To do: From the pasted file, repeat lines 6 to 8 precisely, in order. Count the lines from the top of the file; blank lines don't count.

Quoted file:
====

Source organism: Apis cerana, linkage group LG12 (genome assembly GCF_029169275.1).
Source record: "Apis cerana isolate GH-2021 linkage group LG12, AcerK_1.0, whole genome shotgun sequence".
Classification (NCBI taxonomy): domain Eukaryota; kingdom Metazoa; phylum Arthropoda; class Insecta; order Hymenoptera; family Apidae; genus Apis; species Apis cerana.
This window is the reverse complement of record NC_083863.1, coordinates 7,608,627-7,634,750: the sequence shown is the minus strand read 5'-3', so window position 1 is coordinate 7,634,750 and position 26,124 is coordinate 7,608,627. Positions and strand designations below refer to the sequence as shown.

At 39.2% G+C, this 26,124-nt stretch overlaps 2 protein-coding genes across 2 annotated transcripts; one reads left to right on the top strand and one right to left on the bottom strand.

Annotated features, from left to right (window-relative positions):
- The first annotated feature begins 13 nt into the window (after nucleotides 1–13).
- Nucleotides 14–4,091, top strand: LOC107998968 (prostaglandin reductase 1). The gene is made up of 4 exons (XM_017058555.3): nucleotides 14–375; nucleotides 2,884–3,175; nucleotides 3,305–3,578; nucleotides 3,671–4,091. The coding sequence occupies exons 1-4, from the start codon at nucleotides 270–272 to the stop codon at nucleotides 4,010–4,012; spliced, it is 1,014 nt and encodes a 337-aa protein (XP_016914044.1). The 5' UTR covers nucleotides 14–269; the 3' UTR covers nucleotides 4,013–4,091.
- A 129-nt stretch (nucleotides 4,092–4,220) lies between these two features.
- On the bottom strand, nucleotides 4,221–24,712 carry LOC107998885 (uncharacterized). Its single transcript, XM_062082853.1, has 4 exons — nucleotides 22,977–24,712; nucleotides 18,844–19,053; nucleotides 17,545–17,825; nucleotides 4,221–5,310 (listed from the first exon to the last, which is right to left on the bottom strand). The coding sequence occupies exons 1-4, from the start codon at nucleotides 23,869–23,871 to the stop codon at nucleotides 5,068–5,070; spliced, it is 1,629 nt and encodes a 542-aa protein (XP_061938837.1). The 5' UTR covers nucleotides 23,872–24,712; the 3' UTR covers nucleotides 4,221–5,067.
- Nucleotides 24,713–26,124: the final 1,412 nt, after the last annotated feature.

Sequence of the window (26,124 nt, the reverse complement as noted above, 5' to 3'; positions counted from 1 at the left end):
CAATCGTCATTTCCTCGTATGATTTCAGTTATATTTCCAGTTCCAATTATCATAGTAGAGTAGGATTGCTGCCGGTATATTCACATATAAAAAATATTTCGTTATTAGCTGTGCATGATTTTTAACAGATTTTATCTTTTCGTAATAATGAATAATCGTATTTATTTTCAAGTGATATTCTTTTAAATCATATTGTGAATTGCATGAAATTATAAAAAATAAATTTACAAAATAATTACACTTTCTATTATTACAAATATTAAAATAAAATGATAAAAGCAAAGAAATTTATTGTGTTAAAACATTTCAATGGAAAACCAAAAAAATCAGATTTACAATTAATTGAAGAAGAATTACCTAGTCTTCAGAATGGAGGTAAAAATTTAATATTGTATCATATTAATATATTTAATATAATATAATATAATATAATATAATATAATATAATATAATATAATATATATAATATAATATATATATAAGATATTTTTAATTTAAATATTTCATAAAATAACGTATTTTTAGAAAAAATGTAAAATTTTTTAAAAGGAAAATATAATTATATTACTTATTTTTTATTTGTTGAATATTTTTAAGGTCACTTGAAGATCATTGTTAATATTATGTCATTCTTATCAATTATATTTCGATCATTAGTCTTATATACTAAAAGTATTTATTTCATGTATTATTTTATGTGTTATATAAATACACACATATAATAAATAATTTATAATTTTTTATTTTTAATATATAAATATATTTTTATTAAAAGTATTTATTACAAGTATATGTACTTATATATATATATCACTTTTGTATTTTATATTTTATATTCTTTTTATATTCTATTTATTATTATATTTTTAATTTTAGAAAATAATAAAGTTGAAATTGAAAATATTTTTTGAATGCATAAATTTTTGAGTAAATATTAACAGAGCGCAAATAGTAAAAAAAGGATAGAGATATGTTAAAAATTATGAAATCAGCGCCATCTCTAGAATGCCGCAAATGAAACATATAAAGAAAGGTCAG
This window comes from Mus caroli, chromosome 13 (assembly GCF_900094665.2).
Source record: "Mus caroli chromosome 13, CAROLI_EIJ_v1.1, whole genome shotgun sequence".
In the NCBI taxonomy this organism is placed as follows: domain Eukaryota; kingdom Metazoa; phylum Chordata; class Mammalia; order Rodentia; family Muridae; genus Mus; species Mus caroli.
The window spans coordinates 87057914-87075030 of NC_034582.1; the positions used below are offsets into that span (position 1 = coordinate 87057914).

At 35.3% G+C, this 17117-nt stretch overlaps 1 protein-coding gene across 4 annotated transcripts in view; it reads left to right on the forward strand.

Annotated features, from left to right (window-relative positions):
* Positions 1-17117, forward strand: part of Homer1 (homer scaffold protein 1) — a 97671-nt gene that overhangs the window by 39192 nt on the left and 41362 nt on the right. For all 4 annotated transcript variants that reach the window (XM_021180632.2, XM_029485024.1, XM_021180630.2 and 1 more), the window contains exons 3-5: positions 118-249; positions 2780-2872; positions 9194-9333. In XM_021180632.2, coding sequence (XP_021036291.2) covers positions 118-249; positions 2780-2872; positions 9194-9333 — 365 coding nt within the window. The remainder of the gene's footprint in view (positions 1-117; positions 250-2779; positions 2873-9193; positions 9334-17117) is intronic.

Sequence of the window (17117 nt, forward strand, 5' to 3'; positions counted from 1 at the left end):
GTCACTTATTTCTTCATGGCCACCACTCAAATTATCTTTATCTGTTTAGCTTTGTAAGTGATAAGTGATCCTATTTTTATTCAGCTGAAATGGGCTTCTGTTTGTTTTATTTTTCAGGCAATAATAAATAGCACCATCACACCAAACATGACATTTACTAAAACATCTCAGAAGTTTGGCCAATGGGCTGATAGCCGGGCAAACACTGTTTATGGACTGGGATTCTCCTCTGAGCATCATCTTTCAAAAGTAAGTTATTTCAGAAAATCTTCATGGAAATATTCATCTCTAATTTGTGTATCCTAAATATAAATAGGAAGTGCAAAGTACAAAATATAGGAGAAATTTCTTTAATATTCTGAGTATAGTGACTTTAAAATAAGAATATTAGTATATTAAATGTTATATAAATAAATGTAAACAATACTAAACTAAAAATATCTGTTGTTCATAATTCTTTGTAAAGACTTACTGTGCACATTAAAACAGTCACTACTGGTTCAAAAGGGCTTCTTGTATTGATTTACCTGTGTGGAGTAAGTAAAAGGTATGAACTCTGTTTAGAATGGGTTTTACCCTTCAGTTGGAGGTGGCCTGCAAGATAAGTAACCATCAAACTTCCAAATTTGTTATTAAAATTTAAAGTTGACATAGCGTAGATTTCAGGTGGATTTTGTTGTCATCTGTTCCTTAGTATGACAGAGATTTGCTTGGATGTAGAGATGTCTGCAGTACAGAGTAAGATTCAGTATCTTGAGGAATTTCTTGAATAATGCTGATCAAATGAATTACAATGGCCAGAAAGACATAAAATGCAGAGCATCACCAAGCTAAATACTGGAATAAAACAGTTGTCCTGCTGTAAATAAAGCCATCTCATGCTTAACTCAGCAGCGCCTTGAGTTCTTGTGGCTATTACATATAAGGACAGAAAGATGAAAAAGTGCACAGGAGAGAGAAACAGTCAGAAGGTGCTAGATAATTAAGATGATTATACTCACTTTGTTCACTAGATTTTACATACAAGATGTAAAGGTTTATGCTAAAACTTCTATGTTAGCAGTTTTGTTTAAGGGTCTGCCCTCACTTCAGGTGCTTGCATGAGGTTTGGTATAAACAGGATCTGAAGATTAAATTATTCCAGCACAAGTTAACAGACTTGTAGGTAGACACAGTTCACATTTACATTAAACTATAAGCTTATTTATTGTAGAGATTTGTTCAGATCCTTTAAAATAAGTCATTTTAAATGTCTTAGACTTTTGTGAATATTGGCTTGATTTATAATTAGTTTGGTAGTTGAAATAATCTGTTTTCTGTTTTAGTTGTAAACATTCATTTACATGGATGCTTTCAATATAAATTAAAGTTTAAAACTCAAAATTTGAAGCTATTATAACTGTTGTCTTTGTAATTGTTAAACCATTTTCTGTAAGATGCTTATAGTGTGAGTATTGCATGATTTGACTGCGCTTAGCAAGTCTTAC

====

Annotated features, from left to right (window-relative positions):
- The first annotated feature begins 13 nt into the window (after nucleotides 1–13).
- Nucleotides 14–4,091, top strand: LOC107998968 (prostaglandin reductase 1). The gene is made up of 4 exons (XM_017058555.3): nucleotides 14–375; nucleotides 2,884–3,175; nucleotides 3,305–3,578; nucleotides 3,671–4,091. The coding sequence occupies exons 1-4, from the start codon at nucleotides 270–272 to the stop codon at nucleotides 4,010–4,012; spliced, it is 1,014 nt and encodes a 337-aa protein (XP_016914044.1). The 5' UTR covers nucleotides 14–269; the 3' UTR covers nucleotides 4,013–4,091.